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MA History of Art (Modern and Contemporary Art)

Interpret art and forms of cultural production in the modern and contemporary era​

Year of entry: 2023 (September)

Length

1 year full-time,
2 years part-time

Start date

September 2023 (semester dates)

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Modern and contemporary art has great cultural significance for our lives today. Numerous galleries and museums globally specialise in these works, offering diverse definitions of modernity and the contemporary era.

Develop your ability to analyse images, art and architecture in a conceptual way; this is an increasingly valuable skill in a contemporary society with innovative technologies for visual research and communication.

Our flexible course enables you to study a wide variety of works ranging from painting, sculpture and architecture, to photography, installation, and performance art, and to also engage with new media and the digital world. 

You’ll go on field trips for practical experience, and to benefit from Yorkshire’s strong modern and contemporary art presence. The Hepworth Wakefield, Yorkshire Sculpture Park and Henry Moore Institute are all within easy reach.

We have developed successful partnerships with a range of modern art museums and galleries, which will enrich your studies and may offer you placement opportunities and privileged access to collections.

Course content

You play an active role in building your degree, furthering your established or emerging specialisms and designing research projects. You can study works of art from the nineteenth century to the contemporary, or focus on a specific period, issue, or media.

The course enables you to develop advanced skills in verbal and written communication, and effective project management. You’ll acquire a high level of expertise in visual analysis and art historical research through object-focused study and an intensively researched MA dissertation.

You also have the option to develop your interdisciplinary interests by taking modules in related academic disciplines such as history, literature, archaeology, philosophy, sociology and via the Centre for Modern Studies.

Our expert academic staff support you every step of the way through personalised, small-group teaching, individual tutorials and field trips.

At least two of your option modules, your research skills module and your dissertation must be completed on Modern and Contemporary Art. You can either specialise entirely in this area, or select up to two option modules from other fields.

Modules

You’ll study artworks from geographically diverse regions. You’ll engage with the international rise of pop art in the 1960s, to the arts of the Americas, and western and eastern European art from the early twentieth century to the present day.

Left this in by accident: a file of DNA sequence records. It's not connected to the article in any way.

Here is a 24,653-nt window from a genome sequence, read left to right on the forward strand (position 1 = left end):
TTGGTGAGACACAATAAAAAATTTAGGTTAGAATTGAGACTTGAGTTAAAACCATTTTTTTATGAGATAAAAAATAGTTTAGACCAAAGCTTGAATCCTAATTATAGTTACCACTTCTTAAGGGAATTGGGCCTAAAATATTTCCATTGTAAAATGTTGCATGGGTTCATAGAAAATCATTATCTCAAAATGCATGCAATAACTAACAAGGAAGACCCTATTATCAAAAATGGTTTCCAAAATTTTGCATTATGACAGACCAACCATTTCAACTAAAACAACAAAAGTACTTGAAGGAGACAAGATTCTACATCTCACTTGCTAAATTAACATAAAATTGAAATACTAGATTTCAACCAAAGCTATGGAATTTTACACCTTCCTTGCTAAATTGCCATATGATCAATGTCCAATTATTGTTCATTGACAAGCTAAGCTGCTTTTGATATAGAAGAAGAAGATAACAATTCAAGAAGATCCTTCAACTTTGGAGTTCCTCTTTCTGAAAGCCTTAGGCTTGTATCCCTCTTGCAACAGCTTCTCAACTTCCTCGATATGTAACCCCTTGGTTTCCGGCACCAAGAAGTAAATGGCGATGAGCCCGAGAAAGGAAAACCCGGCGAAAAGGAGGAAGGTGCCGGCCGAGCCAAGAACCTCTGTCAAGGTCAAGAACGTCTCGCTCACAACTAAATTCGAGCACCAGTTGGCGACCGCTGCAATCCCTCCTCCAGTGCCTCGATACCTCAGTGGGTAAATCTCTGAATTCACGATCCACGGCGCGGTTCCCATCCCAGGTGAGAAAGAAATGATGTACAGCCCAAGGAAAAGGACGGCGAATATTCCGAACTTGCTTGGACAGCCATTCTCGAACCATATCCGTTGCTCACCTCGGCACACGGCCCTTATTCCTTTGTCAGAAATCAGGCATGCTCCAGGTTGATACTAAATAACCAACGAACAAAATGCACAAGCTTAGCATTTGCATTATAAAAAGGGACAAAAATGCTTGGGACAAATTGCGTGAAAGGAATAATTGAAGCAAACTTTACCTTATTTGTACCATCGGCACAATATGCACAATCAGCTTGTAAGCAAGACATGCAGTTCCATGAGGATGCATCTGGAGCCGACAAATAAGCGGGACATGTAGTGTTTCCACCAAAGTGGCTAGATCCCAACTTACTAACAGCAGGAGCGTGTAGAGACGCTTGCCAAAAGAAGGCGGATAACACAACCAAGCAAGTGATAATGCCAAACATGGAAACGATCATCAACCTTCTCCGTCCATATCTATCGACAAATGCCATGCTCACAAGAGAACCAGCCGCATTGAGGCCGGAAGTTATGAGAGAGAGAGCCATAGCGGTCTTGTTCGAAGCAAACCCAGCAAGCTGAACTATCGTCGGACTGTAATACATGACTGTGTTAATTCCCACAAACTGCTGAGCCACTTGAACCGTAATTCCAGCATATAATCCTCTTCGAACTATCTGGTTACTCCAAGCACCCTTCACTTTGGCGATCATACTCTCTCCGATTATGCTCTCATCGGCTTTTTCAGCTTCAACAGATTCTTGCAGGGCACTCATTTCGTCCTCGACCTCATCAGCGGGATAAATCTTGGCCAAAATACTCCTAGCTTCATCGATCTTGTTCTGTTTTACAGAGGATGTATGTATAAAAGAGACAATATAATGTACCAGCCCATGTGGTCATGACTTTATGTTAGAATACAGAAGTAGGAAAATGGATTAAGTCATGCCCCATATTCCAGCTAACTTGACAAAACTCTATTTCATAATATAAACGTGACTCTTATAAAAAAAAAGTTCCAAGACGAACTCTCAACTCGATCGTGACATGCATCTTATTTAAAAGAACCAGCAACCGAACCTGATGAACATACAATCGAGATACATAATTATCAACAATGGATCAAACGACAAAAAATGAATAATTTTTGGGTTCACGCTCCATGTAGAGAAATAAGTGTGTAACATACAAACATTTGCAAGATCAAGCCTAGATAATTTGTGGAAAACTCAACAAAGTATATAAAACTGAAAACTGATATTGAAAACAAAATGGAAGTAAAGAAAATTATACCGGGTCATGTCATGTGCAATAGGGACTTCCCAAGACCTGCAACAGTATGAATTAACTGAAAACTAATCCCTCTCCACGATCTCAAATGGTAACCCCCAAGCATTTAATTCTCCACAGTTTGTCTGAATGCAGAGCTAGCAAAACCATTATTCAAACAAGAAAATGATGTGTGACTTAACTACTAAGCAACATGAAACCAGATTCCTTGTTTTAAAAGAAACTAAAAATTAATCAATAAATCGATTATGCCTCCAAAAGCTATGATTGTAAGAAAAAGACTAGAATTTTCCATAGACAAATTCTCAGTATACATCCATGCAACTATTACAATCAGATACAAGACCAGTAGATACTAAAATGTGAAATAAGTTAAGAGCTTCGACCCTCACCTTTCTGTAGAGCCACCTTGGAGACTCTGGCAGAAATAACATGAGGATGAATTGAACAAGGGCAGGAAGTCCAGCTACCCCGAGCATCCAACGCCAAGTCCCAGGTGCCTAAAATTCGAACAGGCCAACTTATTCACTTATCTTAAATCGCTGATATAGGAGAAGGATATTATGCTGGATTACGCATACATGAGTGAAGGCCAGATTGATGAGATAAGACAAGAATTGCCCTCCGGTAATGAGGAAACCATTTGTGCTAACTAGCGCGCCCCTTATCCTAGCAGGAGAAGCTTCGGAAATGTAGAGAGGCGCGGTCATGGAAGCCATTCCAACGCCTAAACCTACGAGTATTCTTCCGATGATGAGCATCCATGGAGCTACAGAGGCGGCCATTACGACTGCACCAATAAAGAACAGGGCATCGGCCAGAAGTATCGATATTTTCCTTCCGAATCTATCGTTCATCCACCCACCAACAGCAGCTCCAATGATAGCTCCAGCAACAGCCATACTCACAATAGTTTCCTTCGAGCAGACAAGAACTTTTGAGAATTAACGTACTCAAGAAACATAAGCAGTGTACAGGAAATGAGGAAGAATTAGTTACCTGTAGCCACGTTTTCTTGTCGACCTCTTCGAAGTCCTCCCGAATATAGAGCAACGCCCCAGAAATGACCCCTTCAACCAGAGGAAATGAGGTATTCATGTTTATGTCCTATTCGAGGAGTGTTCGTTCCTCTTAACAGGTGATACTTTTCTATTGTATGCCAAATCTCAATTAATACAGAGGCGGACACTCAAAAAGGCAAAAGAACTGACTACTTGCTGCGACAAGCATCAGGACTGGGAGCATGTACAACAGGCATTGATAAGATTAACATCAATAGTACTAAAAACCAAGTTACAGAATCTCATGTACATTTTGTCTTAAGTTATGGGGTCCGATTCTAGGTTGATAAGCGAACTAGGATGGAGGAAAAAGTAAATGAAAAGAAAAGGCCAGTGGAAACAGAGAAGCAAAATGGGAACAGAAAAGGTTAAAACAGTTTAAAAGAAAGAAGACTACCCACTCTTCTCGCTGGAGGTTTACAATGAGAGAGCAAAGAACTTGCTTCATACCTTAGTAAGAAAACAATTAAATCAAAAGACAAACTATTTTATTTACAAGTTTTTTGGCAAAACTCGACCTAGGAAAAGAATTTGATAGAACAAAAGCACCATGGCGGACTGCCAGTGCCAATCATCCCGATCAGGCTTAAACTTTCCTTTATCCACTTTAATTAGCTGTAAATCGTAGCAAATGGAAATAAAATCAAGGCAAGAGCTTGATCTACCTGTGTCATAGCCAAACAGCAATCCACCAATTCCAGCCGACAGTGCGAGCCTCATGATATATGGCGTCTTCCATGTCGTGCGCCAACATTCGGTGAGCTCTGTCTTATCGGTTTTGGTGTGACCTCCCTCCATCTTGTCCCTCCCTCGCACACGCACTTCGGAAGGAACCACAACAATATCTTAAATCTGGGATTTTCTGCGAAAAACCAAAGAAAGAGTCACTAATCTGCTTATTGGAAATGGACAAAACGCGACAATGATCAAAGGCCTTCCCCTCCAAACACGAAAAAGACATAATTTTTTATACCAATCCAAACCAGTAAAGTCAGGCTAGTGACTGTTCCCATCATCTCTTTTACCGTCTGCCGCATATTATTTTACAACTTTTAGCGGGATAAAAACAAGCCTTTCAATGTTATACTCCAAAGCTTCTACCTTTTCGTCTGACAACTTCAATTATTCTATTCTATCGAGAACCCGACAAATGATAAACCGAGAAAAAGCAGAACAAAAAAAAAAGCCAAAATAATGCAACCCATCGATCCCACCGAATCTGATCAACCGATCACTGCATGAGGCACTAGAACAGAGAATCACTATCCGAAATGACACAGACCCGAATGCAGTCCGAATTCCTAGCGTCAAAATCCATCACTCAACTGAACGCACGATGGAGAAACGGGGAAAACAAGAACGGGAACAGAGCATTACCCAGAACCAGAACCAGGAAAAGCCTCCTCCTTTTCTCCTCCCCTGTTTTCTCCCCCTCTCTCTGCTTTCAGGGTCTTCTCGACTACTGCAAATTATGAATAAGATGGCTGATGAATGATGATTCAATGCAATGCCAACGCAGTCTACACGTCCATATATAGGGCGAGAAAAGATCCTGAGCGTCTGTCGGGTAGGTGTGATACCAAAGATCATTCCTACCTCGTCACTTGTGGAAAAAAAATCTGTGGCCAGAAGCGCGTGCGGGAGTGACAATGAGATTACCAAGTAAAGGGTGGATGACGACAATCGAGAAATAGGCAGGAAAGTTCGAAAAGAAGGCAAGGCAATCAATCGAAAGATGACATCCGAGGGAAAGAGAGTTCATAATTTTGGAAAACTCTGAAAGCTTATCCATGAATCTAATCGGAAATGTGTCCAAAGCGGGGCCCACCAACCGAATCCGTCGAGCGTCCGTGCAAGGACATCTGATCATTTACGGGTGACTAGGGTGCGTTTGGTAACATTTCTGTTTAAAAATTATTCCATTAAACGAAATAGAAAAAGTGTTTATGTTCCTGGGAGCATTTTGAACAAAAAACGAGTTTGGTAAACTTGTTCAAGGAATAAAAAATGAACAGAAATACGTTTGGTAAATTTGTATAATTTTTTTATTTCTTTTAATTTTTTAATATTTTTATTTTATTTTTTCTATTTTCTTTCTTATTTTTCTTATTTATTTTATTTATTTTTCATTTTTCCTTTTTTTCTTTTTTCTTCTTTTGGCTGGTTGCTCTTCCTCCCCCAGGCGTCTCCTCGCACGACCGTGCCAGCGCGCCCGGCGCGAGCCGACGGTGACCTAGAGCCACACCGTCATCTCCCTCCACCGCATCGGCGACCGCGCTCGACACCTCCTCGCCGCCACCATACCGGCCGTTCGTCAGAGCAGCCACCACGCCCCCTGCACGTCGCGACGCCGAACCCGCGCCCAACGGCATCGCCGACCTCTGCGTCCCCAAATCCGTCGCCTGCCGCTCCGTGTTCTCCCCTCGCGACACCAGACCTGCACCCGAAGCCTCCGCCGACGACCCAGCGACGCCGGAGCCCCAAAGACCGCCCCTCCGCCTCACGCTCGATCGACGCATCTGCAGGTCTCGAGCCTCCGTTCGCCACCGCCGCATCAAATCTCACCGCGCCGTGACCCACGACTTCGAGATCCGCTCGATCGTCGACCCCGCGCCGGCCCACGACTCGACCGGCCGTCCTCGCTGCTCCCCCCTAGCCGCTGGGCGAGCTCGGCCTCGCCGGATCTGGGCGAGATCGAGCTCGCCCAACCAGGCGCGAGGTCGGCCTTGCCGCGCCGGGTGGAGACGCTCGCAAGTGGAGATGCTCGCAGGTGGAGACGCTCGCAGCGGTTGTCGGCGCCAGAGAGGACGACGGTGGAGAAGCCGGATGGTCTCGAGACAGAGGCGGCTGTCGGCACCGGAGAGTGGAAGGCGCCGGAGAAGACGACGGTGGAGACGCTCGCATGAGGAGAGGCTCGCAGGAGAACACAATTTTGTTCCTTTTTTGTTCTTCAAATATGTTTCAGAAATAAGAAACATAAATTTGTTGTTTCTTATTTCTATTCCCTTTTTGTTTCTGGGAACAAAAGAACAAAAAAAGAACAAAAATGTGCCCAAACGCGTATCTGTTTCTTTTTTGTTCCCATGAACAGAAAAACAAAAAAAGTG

Core modules

Option modules 

You will also study four option modules. In previous years, options have covered topics such as:

The options available to you will be confirmed later in the year. For further information, please get in touch.

Interdisciplinary options

You can choose a limited number of modules from those offered by other humanities departments at York and by our centres.

Our modules may change to reflect the latest academic thinking and expertise of our staff.
Our course structures are changing in September 2023. Find out more about how this course may be affected.

Dissertation

You'll complete your dissertation with the support of your academic supervisor. The dissertation will be up to 15,000 words.

Recent dissertation topics have included:

  • Spatial politics of display in art in the late 20th century
  • Romanian art of the early 20th century and inter-war years: constructing and transforming national identity?
  • Richard Wright: contemporary wall-painting and the depiction of space
  • Interaction and interpretation in the branded museum in the twenty-first Century: a critical analysis of the presentation of Barbara Hepworth and her works and the construction of visual identities in contemporary museum practice
  • Resistant to representation: queer desire and the enslaved subject in the work of Glenn Ligon and Isaac Julien
  • Mapping the works of Beatriz Milhazes and interpreting her practice with styles from Brazil, North America and Europe

The York approach

Every course at York is built on a distinctive set of learning outcomes. These will give you a clear understanding of what you will be able to accomplish at the end of the course and help you explain what you can offer employers. Our academics identify the knowledge, skills, and experiences you'll need upon graduation and then design the course to get you there.